It’s early 1997. The retail fashion business (leather & fur fashion) I’m part of is doing very well. So well that our premises are fast becoming too small and need to be rebuilt, expanded and updated. On top of this we read that it’s the government’s intention to carry out major roadworks on both crossroads around our premises. The same type of roadworks that have taken more than 3 years a few kilometres down the road and have forced many retailers to shut down their shops there, after seeing their turnover dwindle by about 70%.

But we would prefer not to leave the road we’re located on. It’s a major access road to the city which brings huge awareness of our location and lots of visibility. One evening, on our way home, we see a ‘for rent’ sign going up in frond of a brand new building that has just been constructed.

“Good judgment comes from experience, and experience comes from bad judgment.”

The next day we get in touch with the real estate agency mentioned on the for rent sign. After a visit to the empty premises 2 options lie in front of us. Either rent the entire building of about 1.500 square meters, either rent half of it i.e. 750 square meters. The price to pay is exactly proportional to the floor size we would rent.

Shall we bet on growth or risk missing it?

In reality we need neither 750, nor 1.500 square meters, but approximately 1.000 according to our best estimations. Renting half the premises would mean having to build a partial first floor for the offices and the workshop. Renting the entire building would give us a huge visibility and make quite a statement.

We make lots calculations and in the end we decide to go for the full 1.500 square meters at a cost of (1997) 120.000 euro per year. The one-time cost of the setup comes to about 500.000 euro. Once we open in November 1997 everyone – business relations, clients, suppliers – is very impressed. It looks great and totally up to date.

The first season is OK, but not more than that. Which means profit goes down. And then factors start turning against us. The next 10 out of 12 winter periods show significantly milder temperatures than normal (the other aren’t especially cold, but about normal). This puts huge pressure on the sales volume of winter coats. On top of this the animal rights movement turns it’s attention to fur and starts having an impact. At first most people tend to laugh it of, but over time we notice that demand for ‘affordable fur garments’ (jackets priced around 500 to 1.000 euro) gradually dries up entirely.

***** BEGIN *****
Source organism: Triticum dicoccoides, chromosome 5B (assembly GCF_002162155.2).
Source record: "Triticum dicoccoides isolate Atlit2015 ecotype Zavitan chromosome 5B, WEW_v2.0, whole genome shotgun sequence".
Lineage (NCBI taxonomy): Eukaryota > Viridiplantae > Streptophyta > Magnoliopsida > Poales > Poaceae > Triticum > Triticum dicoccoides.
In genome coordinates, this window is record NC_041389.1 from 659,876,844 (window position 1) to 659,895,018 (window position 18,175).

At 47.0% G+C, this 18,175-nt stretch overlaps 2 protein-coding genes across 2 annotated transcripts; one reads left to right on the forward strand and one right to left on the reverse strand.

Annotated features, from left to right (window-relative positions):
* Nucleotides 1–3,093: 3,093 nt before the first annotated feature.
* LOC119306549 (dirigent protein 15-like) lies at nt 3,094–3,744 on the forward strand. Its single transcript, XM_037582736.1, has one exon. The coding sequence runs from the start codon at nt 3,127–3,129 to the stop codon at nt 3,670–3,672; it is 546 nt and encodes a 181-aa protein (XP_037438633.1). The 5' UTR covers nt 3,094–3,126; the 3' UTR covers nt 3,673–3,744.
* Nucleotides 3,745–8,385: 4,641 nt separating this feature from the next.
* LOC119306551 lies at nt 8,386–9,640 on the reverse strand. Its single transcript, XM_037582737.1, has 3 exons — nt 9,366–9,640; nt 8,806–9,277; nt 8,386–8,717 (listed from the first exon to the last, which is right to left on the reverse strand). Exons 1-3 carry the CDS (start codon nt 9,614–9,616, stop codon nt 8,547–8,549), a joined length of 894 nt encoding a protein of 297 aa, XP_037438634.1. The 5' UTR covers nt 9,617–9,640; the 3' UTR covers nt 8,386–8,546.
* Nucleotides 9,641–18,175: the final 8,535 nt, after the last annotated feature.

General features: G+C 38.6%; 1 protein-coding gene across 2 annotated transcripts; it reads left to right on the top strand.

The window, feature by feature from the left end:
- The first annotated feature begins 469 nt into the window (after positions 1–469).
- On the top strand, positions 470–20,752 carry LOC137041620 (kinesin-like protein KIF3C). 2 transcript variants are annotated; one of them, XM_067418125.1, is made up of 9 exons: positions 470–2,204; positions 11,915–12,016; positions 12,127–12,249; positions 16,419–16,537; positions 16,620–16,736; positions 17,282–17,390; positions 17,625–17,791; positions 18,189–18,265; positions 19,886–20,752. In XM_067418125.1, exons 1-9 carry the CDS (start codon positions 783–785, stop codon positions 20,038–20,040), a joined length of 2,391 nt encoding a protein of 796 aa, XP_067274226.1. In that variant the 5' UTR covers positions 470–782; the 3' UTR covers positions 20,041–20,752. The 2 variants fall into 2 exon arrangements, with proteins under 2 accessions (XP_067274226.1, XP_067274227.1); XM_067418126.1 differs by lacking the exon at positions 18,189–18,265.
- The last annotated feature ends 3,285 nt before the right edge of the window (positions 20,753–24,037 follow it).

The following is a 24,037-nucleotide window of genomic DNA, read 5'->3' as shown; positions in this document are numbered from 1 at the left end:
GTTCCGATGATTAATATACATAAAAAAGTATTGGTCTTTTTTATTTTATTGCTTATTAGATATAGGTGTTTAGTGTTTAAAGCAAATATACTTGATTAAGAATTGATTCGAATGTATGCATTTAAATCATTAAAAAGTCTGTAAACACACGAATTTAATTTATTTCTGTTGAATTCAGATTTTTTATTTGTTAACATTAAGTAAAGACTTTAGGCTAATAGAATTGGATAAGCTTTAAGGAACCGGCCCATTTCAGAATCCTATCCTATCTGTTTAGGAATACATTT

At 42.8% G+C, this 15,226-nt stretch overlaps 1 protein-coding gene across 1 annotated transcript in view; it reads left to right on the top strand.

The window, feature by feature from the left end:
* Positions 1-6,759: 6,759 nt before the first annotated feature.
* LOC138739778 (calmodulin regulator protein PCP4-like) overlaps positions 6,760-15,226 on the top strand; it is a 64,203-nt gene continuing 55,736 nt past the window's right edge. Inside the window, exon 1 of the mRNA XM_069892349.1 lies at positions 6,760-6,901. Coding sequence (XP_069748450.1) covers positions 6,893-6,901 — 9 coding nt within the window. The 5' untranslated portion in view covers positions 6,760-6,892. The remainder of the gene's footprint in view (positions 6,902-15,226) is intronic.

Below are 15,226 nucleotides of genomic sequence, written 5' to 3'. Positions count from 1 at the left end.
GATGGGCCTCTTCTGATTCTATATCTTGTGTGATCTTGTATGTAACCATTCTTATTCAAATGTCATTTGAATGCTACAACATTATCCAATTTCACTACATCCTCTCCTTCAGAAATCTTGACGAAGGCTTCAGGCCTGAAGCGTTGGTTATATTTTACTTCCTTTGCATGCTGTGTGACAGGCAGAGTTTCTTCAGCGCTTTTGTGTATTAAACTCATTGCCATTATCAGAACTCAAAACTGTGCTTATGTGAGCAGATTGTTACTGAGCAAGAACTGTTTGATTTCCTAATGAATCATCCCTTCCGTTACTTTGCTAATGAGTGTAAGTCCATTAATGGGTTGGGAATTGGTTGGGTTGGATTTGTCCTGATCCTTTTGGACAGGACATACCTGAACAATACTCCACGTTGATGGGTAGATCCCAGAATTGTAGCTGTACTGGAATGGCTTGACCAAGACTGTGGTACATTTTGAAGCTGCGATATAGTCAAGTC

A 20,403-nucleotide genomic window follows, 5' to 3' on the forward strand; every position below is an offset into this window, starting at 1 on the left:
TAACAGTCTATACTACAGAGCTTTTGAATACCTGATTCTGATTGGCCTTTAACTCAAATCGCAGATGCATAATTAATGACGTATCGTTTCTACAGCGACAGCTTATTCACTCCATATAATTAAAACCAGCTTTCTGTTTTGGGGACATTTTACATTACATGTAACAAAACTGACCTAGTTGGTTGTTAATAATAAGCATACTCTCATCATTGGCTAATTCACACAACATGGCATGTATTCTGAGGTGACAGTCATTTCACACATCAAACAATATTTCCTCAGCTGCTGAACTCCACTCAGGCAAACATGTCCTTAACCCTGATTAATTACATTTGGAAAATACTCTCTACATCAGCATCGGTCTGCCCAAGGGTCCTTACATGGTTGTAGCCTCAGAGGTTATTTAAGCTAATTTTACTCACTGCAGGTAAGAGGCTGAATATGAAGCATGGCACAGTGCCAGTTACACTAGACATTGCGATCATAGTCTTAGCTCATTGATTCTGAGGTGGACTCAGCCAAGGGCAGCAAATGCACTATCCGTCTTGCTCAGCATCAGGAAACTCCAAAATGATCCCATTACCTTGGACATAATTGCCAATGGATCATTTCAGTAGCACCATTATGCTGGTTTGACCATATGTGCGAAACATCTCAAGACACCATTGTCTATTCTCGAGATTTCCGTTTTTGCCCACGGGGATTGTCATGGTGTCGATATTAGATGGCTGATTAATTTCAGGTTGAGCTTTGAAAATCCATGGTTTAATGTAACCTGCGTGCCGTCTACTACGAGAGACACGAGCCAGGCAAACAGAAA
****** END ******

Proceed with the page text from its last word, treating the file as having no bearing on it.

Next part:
10 years later, 2007 which is one year before the financial crisis, we manage to adjust by transferring our business to half the building, which reduced our rent by 50%.

How is this a loss of 1 million euro?

10 years of rent at 120.000 euro instead of 60.000 euro = 600.000 euro

Setup cost of 300.000 euro (for half the premises + small first floor) instead of 500.000 euro = 200.000 euro

Cost of maintenance, lighting, temperature control, cleaning etc. @ 20.000 euro per year = 200.000 euro

Total: a loss of 1.000.000 euro over a period of 10 years, because with hindsight I’m convinced that we wouldn’t have sold a garment less if we would have moved from our old premises (620 m2) to only half the building + small first floor (950 m2) in total.

Learnings

  1. When you make a decision mainly based on figures from the past and assume trends will continue in a linear manner, your prone to make wrong decisions.
  2. It’s better to be strained by too little space than to be facing too much space and costs that are too high if you’re not in a strongly growing market
  3. Don’t let prestige play a role in your business decisions

Should we have known that the turnover could drop? Maybe yes, maybe no. But for sure we should have assumed that it would most probably not grow strongly enough in order to justify the extra million in costs.

By |2018-08-03T18:11:52+00:00August 2nd, 2018|business|0 Comments

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